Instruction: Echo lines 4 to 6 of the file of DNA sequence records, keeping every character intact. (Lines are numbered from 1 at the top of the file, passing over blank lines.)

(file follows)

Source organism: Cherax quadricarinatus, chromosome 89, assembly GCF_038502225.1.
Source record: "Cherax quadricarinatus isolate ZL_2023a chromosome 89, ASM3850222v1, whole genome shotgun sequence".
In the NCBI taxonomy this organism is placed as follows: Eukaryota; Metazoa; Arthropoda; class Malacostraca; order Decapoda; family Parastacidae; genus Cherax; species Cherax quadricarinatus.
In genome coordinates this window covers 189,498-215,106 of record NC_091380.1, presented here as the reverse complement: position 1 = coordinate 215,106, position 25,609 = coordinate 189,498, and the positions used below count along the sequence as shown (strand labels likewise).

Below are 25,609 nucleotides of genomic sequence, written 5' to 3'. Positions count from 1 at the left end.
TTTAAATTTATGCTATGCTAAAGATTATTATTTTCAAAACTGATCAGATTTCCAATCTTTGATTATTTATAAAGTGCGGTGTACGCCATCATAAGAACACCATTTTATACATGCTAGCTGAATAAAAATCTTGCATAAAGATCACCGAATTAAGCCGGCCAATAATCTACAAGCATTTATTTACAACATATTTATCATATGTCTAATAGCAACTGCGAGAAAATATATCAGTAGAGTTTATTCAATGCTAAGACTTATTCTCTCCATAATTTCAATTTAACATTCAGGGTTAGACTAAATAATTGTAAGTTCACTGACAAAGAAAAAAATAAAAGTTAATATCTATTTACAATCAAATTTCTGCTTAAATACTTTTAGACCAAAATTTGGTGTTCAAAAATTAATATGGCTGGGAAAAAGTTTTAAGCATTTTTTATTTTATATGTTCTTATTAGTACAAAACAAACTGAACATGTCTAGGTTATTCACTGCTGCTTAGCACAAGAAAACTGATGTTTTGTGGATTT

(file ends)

In genome coordinates this window covers 189,498-215,106 of record NC_091380.1, presented here as the reverse complement: position 1 = coordinate 215,106, position 25,609 = coordinate 189,498, and the positions used below count along the sequence as shown (strand labels likewise).

Below are 25,609 nucleotides of genomic sequence, written 5' to 3'. Positions count from 1 at the left end.
TTTAAATTTATGCTATGCTAAAGATTATTATTTTCAAAACTGATCAGATTTCCAATCTTTGATTATTTATAAAGTGCGGTGTACGCCATCATAAGAACACCATTTTATACATGCTAGCTGAATAAAAATCTTGCATAAAGATCACCGAATTAAGCCGGCCAATAATCTACAAGCATTTATTTACAACATATTTATCATATGTCTAATAGCAACTGCGAGAAAATATATCAGTAGAGTTTATTCAATGCTAAGACTTATTCTCTCCATAATTTCAATTTAACATTCAGGGTTAGACTAAATAATTGTAAGTTCACTGACAAAGAAAAAAATAAAAGTTAATATCTATTTACAATCAAATTTCTGCTTAAATACTTTTAGACCAAAATTTGGTGTTCAAAAATTAATATGGCTGGGAAAAAGTTTTAAGCATTTTTTATTTTATATGTTCTTATTAGTACAAAACAAACTGAACATGTCTAGGTTATTCACTGCTGCTTAGCACAAGAAAACTGATGTTTTGTGGATTT